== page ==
The Times today provides one answer to Sam Bowman's question: does inequality matter? It reports how Glencore's profits arise, in part from "exposing thousands of Zambians to dangerous levels of sulphur dioxide emissions." The firms is also accused of profiting from inside information obtained from an EU bureaucrat and using stolen land in Colombia.
These are all examples of how income and wealth inequality - Glemcore CEO Ivan Glasenberg is a multi-billionaire* - arises in part from inequalities of power: Zambian and Bolivian villagers have no power to insist that the costs of pollution are internalized; Colombian peasants had no power to protect their property rights, and so on.
These, of course, are not isolated examples. As Rick says, "All pay is, ultimately, a function of power."
Some of this power is innocuous: Wayne Rooney earns a fortune because his rare skills give him the power to demand a high wage. But other forms of power are more questionable. For example:
- top bankers are rich because they hav the power to privatize gains but socialize losses.
- technical change has weakened the power of unskilled workers whilst raising that of bosses.
- profits and profit-related incomes have risen at the expense of wages because capitalists have power conferred on them by mass unemployment and declining militancy.
- workers have low pay because they lack bargaining power whilst capitalists can extract favours from government because they do have such power, as they can threaten to relocate.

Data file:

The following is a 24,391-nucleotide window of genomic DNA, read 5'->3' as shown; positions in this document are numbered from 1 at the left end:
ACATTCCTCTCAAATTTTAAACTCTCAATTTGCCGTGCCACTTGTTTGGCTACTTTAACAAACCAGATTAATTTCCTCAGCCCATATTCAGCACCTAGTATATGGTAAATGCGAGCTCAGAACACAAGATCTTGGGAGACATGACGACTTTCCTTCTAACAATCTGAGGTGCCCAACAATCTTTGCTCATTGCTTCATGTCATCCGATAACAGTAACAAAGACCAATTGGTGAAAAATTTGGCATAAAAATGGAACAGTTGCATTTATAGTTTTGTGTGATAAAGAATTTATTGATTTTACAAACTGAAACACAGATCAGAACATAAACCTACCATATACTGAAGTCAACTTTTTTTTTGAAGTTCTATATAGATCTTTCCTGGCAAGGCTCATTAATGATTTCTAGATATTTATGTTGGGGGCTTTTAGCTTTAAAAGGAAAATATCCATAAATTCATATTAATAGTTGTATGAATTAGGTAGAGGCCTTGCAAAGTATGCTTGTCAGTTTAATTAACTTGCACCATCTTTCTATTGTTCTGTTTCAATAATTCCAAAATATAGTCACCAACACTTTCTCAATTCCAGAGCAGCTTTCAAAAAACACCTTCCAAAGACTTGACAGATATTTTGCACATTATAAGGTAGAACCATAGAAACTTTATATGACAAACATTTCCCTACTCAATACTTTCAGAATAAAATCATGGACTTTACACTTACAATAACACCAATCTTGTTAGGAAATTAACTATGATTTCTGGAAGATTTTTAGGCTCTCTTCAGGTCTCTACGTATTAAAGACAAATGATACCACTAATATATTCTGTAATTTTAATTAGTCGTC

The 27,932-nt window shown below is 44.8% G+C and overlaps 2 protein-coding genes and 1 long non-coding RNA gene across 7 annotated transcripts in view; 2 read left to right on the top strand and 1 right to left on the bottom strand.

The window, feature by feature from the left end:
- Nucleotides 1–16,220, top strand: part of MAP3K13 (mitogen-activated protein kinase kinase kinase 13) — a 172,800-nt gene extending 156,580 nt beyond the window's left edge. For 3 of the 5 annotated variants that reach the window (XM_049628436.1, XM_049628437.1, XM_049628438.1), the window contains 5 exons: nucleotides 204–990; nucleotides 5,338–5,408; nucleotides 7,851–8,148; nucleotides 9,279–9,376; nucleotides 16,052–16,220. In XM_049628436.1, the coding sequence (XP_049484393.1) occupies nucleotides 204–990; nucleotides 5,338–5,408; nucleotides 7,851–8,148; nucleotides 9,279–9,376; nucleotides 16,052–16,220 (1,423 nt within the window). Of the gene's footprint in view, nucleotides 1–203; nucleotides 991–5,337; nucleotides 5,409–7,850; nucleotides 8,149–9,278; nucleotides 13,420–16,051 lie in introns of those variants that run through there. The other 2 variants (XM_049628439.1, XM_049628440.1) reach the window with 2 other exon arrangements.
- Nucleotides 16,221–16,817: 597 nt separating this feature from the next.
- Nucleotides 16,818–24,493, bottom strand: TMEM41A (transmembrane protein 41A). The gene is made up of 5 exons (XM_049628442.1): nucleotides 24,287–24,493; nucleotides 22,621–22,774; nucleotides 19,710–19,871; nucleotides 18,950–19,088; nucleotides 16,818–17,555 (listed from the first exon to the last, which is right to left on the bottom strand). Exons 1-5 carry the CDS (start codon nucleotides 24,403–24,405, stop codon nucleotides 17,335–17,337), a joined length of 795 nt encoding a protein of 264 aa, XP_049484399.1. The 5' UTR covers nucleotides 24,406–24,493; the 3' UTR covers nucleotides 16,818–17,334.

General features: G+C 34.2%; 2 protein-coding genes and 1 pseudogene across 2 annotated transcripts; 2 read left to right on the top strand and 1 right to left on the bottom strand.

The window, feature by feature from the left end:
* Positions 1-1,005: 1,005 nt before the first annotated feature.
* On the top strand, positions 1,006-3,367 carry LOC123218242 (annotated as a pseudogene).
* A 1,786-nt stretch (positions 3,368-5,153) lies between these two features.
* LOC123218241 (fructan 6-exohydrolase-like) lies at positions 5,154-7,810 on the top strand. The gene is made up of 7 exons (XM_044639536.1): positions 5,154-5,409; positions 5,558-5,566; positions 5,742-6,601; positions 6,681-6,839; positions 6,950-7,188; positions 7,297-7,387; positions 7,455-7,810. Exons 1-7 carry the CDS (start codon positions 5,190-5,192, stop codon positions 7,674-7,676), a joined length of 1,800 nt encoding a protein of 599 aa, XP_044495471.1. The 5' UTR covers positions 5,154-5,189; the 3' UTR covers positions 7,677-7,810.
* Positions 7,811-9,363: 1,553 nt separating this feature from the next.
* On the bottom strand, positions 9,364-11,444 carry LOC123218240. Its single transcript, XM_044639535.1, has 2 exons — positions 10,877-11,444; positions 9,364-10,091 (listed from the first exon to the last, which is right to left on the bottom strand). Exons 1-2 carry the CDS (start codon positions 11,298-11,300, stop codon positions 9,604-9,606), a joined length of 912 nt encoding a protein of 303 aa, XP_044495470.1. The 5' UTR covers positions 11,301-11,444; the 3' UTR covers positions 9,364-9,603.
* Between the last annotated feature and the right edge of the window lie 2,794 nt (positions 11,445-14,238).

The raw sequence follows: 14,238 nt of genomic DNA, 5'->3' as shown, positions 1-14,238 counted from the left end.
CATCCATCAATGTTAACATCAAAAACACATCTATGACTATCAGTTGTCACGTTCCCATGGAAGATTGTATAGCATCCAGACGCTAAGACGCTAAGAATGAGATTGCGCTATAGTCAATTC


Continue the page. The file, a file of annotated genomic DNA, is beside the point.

And herein lies one of the blindspots of the free market right. It seems unable to see that in actually-existing markets, there is power and unfreedom; some of the more tedious passages of Hayek's Constitution of Liberty are where he tries to redefine coercion as something that hardly happens in a market economy.
If the Left is sometimes guilty of caricaturing the rich as evil exploiters, the right has its own caricature of them as heroic Howard Roark types. They are not.
However, it's not just the right that is at fault here. So is the non-Marxist left.
It sometimes gives the impression that more progressive taxes are a sufficient response to inequality. They are not. Such taxes fall as heavily upon the minority of the rich who are genuine public benefactors - entrepreneurs and talented sportsmen and artists - as it does upon exploiters and rent-seekers.They do not address inequalities of power.
Worse still, it's not clear that the soft left even has much idea here. It's not obvious whether the state is part of the solution or part of the problem. Those allegations against Glencore, for example, could all be seen as examples not (just) of corporate malfeasance but of state failure.
* It's a minor point, but it peeves me when the media reports that Glencore's flotation will make Glasenberg a billionaire.This is not true. It's owning a big part of a valuable business that makes him a billionaire, whether the firm is publicly or privately owned.